One of the best ways to ensure this legislation will get over the goal line--I don't want to use too many football analogies here--but if we are getting close, even if we are in the so-called red zone, we are not in the end zone yet. We have a ways to go. But one of the best ways to make sure that happens is to talk about the real people that legislation like this would affect.

    I mentioned the number of supporters we have, but I didn't mention the full name of the bill: Achieving a Better Life Experience. That is what the acronym ABLE stands for. But I like to think about it in this way as well.

    I have a constituent, Sara Wolff, who is with us here today. She knows the rules don't allow me to indicate where she is today, but she is very close by, and she is with us today. I am grateful Sara is with us because she is a great example of someone who has a disability but is very able. She has a disability, but on a regular basis--hour after hour, day after day--she finds a way to overcome her disability or to manage it as best she can. She is a remarkable speaker. She gives as many speeches in a week as I give, and I am an elected official. She is well-known in northeastern Pennsylvania where we live. We live in the same county, but I live in Scranton and she lives in Moscow. She works for the O'Malley & Langan Law Offices. She is a law clerk there.

    But as smart as she is on the law and these issues, probably the most significant part of her whole personality is the dynamism she brings to issues. She is a dynamic person. She does something few of us do well-- even people who work here as elected officials--because she knows how to engage with people. She knows how to deliver a message. She knows how to be candid and direct but to do it in a way that is engaging and warm and friendly. So once in a while I will take instruction from Sara Wolff. But even more than that, I take inspiration from her.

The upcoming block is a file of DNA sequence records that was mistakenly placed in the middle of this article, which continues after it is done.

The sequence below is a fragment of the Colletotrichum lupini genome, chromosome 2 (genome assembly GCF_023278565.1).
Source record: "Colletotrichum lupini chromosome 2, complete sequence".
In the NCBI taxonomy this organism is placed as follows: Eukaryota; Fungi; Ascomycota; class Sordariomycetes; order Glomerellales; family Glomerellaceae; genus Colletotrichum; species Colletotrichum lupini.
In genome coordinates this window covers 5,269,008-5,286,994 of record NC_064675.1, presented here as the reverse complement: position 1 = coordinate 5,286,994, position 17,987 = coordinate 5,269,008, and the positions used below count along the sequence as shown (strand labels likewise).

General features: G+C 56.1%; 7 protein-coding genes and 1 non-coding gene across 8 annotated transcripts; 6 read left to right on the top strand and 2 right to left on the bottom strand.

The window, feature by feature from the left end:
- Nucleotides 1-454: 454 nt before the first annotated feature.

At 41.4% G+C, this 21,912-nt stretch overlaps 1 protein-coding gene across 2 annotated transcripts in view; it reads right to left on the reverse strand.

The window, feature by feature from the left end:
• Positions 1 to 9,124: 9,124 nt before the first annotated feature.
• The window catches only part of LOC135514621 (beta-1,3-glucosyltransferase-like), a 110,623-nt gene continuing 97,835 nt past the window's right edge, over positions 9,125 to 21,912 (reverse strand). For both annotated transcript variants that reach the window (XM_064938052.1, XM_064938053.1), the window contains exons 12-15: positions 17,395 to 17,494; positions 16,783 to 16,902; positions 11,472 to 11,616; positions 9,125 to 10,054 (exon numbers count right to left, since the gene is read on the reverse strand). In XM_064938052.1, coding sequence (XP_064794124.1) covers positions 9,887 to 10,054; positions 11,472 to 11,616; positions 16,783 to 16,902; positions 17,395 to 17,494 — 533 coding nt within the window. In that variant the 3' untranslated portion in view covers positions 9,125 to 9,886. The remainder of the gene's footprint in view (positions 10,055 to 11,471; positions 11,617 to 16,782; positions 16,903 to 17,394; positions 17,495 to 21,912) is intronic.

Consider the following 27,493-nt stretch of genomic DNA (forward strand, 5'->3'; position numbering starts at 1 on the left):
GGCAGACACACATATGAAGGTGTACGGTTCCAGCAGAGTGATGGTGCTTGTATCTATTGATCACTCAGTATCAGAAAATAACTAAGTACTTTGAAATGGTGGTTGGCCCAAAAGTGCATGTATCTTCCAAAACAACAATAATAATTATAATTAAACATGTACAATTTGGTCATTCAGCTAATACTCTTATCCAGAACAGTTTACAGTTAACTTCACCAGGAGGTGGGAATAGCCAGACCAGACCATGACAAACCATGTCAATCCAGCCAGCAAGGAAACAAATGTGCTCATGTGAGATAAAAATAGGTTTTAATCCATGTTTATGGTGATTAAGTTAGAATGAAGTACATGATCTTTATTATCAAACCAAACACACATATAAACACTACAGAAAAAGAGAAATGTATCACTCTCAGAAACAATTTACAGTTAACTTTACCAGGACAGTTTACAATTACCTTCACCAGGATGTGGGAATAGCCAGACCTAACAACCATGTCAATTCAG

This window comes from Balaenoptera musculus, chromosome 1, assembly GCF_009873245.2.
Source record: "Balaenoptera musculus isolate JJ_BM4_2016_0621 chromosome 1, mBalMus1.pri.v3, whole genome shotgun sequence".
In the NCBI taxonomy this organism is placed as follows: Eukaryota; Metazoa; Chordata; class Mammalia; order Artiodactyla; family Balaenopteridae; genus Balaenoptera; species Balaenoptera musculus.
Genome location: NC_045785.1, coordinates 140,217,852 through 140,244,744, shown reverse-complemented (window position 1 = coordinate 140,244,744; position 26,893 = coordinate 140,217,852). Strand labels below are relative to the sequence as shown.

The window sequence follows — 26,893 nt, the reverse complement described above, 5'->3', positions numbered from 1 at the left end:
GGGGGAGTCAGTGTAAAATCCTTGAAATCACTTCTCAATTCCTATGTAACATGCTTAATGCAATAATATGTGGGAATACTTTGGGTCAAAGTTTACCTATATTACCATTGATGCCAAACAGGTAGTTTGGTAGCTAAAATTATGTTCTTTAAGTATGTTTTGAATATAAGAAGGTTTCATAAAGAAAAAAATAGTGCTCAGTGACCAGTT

Sara is someone who is very able and talented and committed, but she is among the many Americans--Pennsylvanians in my case--asking us to pass this legislation so that if a family such as hers wants to begin to save to help pay for a whole range of services for an individual with a disability, they can do so in a tax-advantaged environment in order to save over time, and do it in a manner that doesn't put them at a disadvantage from a tax standpoint down the road.

    So Sara is a great example of why the ABLE Act should pass, and she is doing more than her share to make sure that it does pass. So I am grateful to Sara Wolff for doing that, and I am especially grateful to people like Sara, who like a lot of us at some point in our lives have to overcome a tragedy. Sara lost her mother Connie not too long ago to a sudden and rapid illness. But she has been able to deal with that tragedy and still help us day in and day out to get the ABLE Act passed.